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whole arrangement to Mrs. Sniggs, who is such a very nice woman.” “Kitty,” said Harriet, “whatever opinion Mrs. Brandyball may form of strangers, not only to herself but to us, I must be permitted to think that we, who are the nearest connexions you have in England, and who can have no interest separate from yours, are quite as likely to advise for the best as Mrs. Sniggs.” “Yes,” said Kate, “that is quite true, but then you say you are not able to be out and about shopping.” “No,” said Harriet, “nor should I be out and about shopping, while your brother lay unburied, even if I were otherwise well enough to undertake the fatigue.” “Ah, well,” said Kate, with an air of independence more impertinent than any thing I had yet seen, “that’s as you think: of course I am not as old as you are, and don’t know so much ; but I am older than Jane, and when I order her to do any thing, good-natured as I am to her in general, I expect it to be done.” “Not,” said I, “if what you ask is contrary to her feelings and principles.” “I don’t know,” said Kate, “about principles; but I know that when Tom was alive, I didn't care more for him than she did : but now that he is dead and all that, I wished to go and see him in his coffin—not only because he was my brother, but because I knew it would please Pappy.” I wish any indifferent person had been present to have seen the expression of my poor Harriet's countenance at the end of this pretty speech, “However, I have been,” said Kate, “and have done what is right, and have bought what I wanted at the shop; and now I shan’t want to go out any more till the funeral.” “You continue,” said I, “in the same mind about going to the funeral, Kitty 1" “Of course I do,” said Kate. “Pappy wishes it; and Mr. so when he comes here, either this afternoon or tomorrow, I forget which—(he said he would come when he could)—will tell you that it is the express desire of Pappy that we should go.” “Pray, Kitty,” said I, “ didn't my brother send any note or letter to me! You haven't forgotten or mislaid any parcel ?” “O no,” said Kate; “Pappy said that as poor Tom was turned out of the house, and died at the doctor's, you of course cared nothing about it; and he is so much obliged to the Sniggses, that I believe he only meant us to come here because the Sniggses have no room in their house for us.” “No, Kate,” said Jane, “I don't think Pappy meant that: he said, as long as Ashmead belonged to Uncle Gilbert, we might as well have the use of it.” “Ah, well,” said Kitty, “it was something of that sort, I know.” Here slipped out unintentionally a pretty sort of allusion to my occupancy, which did not escape the notice of Harriet, who, I believe, permitted this seene to be acted in her room, in order to catch the points as they fell. " “However,” said Kate, “I am glad I went, for I have got the music part all settled.” “The what " said Harriet. “The music,” said Kate. “Pappy was very anxious—so Mrs. Brandyball writes, at least—that there should be some solemn music played upon the organ when poor Tom was brought in -> “I know,” said Harriet, “I have heard that.” “They do it abroad, don't they !” said Jane, in perfect innocence. “I don't know, dear,” said Harriet. “Well, and—” “So as Mr. Sniggs told us,” said Kate, “in the morning, that Mr. Stopzanpoff, the German, who is organist here, is gone to London, I got Mrs. Sniggs to call on Mr. Kittington, . who plays upon all sorts of instruments, to ask him to do the dirge.” “And was he at home 4” said I. “Yes,” said Kate, “and he has promised to do it, out of respect to Pappy.” “Miss Kitty,” said Harriet, firing with rage, and rising from her seat, “this is too bad! I declare—” “Harriet, my love,” said I, “pray, pray consider.”


I was just in time to save the explosion. Harriet's good sense came suddenly at my call to check the expression of her feelings; and, contenting herself with lifting up her eyes, and firmly closing her lips, she threw herself back in her chair, not, however, without Kate's perceiving that she was considerably excited, and that her forbearance was an effort: still, it was clear to me, from the manner in which she mentioned the dancing-master's readiness to do the dirge, that she was not at all aware of the extent of my knowledge of her previous proceedings with regard to that person; and I satisfied myself also, that after Kittington’s conduct about the letter, he would do nothing inconsistent with honour and propriety. . - To have refused to do that, which Kate, as I imagined had, in Cuthbert's name, requested him to do, would have been impossible. His agreeing to play the organ—since, according to the young lady’s version of the history, my ill-starred brother was so anxious about such a performance—was no indication of any change in his views and feelings as regarded herself, and the presence of Mrs. Sniggs would naturally have hindered any conversation—except, indeed, with “eloquent eyes”—between them, in the way of explanation, as to his not having answered her affectionate letter. “Well, then,” said Kitty, apropos to nothing, “I shall go and take off my bonnet and things, and set my maid to work to make up my mourning. Come, Jane, I have had all the trouble of fetching you, so I desire you will do as I bid you.” “My mourning is all ready,” said Jane, “and I am reading to my aunt: when I have finished, I will come.” “Well, I’m sure " said Kitty, with a toss of her head that would have suited Gay's Lucy; “see if I don’t tell Pappy-how very rudely you behave to me.” And away she went. As she closed the door sharply, Jane's eyes rested on Harriet's face, and a sympathetic exression of feeling animated both their countenances, which did not regret to see. I begin to like Jane—nay I this very day called her Jenny, and the adoption of what Entick oddly enough calls the abbreviation of the word Jane into Jenny, and Ann into Nancy, convinced me, almost unconsciously, that affection is taking place of formality. Two events rapidly succeeded this scene, for one of which only I was altogether unprepared ; for although it might seem that I had no very favourable opportunity of making myself well acquainted with the world's ways, I had a sort of intuitive perception into character, and fancied that I should not often be deceived into a miscalculation of the real qualities of those with whom I came in contact. The former of the two events was the arrival of Mr. Sniggs, clad in a suit of sables, which shone like stickingplaster—his shirt cuffs doing duty as weepers, and his hat nearly covered with crape. “Good morning, Sir,” said Galen: “I haven't been able to get to you before—a good deal of sickness flying about— hope all's well here?” - “Yes,” said I, “we ought to be very grateful.” “I suppose,” said Sniggs, “that Miss Falwasser has informed you of your kind, generous brother's solicitous anxiety to pay every respect to the memory of the dear departed—I think all-the arrangements are now nearly complete.” " “Miss Falwasser,” said I, “has not been particularly communicative upon the point; nor did it seem necessary that she should be so, since my brother has confided his daughters-in-law, pro hde vice at least, to Mrs. Sniggs.” “Ah, there it is,” said Sniggs, “I knew it—I told Mrs. S. I said, ‘Depend upon it, Mrs. S., they will be miffed, up at Ashmead, at your interference.” However, my dear Sir, what could we do?—there was the letter—the kind and generous letter—of that most excellent brother of yours; and of course we could not remonstrate with him upon the point.” “There was not the least occasion for your doing so,” said I : “Cuthbert has every right to please himself; and, I assure you, I think the details which have been entrusted to you and Mrs. Sniggs are not of a nature to gratify any persons to whom they are confided.” “I believe,” said Sniggs, “that Mr. Cuthbert intends asking Mr. Wells to give a funeral sermon next Sunday, to which I conclude he will not object. The subject is so moving—so touching—the early flower nipped in its bud— the instability of earthly vanities—the 39 “Has Cuthbert written to the Rector 4" said I. “I don't know,” replied Sniggs, “but I know Mrs. Brandyball told me she should do so.”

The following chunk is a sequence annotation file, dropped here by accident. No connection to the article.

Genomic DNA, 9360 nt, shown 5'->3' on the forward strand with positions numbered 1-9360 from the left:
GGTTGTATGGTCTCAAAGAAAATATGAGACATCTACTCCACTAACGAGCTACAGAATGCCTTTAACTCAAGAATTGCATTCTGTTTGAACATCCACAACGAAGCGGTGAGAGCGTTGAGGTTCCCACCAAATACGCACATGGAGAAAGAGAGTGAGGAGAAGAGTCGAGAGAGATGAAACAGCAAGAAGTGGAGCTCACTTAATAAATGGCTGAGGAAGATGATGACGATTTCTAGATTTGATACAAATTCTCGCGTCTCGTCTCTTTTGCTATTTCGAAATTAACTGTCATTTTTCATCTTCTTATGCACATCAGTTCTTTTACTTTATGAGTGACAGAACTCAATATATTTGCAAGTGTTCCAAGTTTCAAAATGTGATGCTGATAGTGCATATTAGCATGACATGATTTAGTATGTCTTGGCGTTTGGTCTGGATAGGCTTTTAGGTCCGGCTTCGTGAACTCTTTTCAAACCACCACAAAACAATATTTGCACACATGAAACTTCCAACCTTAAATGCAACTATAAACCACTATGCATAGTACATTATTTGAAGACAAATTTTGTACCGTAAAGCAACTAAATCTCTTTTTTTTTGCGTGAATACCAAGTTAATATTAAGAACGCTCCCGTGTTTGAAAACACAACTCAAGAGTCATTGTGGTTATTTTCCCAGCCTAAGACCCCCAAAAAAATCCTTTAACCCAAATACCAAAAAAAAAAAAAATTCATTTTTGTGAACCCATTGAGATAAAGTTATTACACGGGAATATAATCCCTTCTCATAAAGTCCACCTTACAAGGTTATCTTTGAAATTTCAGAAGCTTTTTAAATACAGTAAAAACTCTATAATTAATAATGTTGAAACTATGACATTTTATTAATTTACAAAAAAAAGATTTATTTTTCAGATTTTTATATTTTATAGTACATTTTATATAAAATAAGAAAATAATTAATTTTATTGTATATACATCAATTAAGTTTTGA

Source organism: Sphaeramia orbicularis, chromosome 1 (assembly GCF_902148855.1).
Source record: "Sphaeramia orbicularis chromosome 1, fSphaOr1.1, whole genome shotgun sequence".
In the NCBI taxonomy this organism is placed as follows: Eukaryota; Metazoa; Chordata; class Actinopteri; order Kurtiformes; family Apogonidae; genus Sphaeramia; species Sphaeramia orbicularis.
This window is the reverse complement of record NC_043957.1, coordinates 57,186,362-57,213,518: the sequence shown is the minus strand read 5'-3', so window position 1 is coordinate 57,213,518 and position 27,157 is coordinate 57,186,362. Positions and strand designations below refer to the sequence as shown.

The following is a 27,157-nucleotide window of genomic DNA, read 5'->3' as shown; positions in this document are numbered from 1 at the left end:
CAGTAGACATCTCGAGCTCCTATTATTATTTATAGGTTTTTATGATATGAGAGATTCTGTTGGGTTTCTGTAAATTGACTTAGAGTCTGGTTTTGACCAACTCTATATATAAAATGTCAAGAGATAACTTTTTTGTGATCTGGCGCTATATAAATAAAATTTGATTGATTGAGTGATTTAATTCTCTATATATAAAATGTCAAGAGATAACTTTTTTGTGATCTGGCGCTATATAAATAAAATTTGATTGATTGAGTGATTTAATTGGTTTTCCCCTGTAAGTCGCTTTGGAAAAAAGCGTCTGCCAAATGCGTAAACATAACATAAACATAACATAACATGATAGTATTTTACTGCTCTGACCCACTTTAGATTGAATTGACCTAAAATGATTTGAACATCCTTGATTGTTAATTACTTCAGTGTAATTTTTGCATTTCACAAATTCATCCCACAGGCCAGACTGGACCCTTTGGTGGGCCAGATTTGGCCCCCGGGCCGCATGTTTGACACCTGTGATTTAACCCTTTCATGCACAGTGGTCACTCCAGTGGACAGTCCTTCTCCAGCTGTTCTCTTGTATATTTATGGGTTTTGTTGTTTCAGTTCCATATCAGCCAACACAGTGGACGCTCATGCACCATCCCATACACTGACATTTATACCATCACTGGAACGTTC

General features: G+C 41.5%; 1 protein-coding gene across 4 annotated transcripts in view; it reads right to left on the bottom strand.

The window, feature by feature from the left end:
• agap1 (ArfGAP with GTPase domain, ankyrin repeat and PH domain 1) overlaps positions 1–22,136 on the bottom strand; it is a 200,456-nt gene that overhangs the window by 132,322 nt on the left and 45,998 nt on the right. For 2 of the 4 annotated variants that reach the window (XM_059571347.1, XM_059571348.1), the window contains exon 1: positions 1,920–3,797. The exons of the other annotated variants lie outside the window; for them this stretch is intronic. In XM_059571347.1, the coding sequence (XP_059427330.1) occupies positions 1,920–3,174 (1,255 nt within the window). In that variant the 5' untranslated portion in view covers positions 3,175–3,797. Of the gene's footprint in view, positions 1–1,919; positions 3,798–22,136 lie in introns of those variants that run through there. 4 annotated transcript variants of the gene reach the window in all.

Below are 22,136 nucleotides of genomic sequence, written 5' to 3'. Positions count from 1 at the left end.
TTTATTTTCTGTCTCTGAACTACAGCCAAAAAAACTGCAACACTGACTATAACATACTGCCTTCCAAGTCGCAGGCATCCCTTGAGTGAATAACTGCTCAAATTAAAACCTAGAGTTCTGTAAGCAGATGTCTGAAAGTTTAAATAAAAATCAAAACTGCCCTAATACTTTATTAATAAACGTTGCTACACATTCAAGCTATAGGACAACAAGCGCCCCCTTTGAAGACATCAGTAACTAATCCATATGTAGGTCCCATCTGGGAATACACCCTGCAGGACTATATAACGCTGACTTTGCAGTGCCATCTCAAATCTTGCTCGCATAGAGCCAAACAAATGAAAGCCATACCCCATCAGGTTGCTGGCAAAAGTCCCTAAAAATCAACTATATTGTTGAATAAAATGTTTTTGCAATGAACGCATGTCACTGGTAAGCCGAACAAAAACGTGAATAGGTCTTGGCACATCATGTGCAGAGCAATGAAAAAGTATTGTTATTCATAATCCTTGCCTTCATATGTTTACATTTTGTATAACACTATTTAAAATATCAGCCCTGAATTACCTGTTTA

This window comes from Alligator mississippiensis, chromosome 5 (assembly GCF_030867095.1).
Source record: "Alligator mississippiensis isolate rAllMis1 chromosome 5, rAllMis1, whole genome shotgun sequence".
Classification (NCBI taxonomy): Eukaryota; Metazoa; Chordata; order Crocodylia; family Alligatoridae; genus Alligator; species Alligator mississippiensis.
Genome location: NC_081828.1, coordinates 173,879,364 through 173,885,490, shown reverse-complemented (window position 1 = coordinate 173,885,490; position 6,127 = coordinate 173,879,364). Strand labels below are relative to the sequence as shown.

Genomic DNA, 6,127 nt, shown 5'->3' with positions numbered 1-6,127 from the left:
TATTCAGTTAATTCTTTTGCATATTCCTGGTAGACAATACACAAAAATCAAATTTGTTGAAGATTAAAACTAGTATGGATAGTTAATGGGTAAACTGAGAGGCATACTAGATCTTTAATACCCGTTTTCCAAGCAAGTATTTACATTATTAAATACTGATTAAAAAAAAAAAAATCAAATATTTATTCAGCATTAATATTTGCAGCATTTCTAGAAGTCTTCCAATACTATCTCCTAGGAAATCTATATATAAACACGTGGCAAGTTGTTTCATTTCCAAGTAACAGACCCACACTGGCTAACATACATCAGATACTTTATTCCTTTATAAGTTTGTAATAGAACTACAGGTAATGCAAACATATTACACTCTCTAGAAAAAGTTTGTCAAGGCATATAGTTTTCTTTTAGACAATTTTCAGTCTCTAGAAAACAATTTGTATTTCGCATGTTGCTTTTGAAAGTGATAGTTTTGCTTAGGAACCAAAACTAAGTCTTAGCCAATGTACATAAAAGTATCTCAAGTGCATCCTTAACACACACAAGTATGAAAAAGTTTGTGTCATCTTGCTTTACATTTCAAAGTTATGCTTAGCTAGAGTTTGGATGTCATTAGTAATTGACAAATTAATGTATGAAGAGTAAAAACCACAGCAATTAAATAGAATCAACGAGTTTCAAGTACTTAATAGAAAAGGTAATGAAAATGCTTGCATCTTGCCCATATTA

The conversation which had passed between that estimable lady and my vivacious father-in-law on the evening when she described the merits of Montpelier, and the impression it had made upon his mind, flashed into my memory as my medical friend talked of a correspondence between them upon such a subject as this. - - “But,” said Sniggs, raising his eyebrows into an arch of interesting inquisitiveness, “perhaps if she should omit to do so—you would 3 * . . . “Oh dear no " said I; “I could not think of interfering in any of the proceedings.” “Oh I see,” said Sniggs; “only, as you have been good enough to request Mr. Kittington to supply the place of Dr. Stopzanpoff at the organ during the funeral ceremony, I thought perhaps you might extend your kindness a little farther.” Now came a puzzler. It was clear that Miss Kitty had used my name in making the request to Mr. Kittington, and it was equally clear that he must think me the most extraordinary of all human beings, after what had occurred between us, to send that volatile young lady on a commission to his house, even under the protection of so respectable a chaperon as Mrs. Sniggs. The question was—and it was to be decided on the instant—should I repel the insinuation, and by declaring the truth, proclaim Miss Kitty Falwasser that which I knew her to be or, by slurring over the affair in its present stage, content myself with disabusing the mind of the dancingmaster at the first favourable opportunity ? If I took the former course “war to the knife” would soon be the cry from the Cuthbert party, and my reasons for positively denying the fact, and for Kate's taking upon herself to use my name, would necessarily be required ; and then adieu to all further concealment of any of the other circumstances of the case. If I adopted the latter, I might in another hour vindicate myself to Mr. Kittington, at the sacrifice, certainly, of Kate's reputation for veracity; but as the young lady herself had thought proper long since to let Mr. Kittington into some of the peculiarities of her disposition and character, not altogether disconnected from dissimulation, nor much more venial than a plain straight-forward falsehood; and as I felt I was safe with him, I resolved upon merely listening to the further disclosures of my medical friend, without saying yea or nay upon this last curious and surprising point of the young lady's conduct. “I have fixed ten o'clock for the funeral,” said Sniggs; o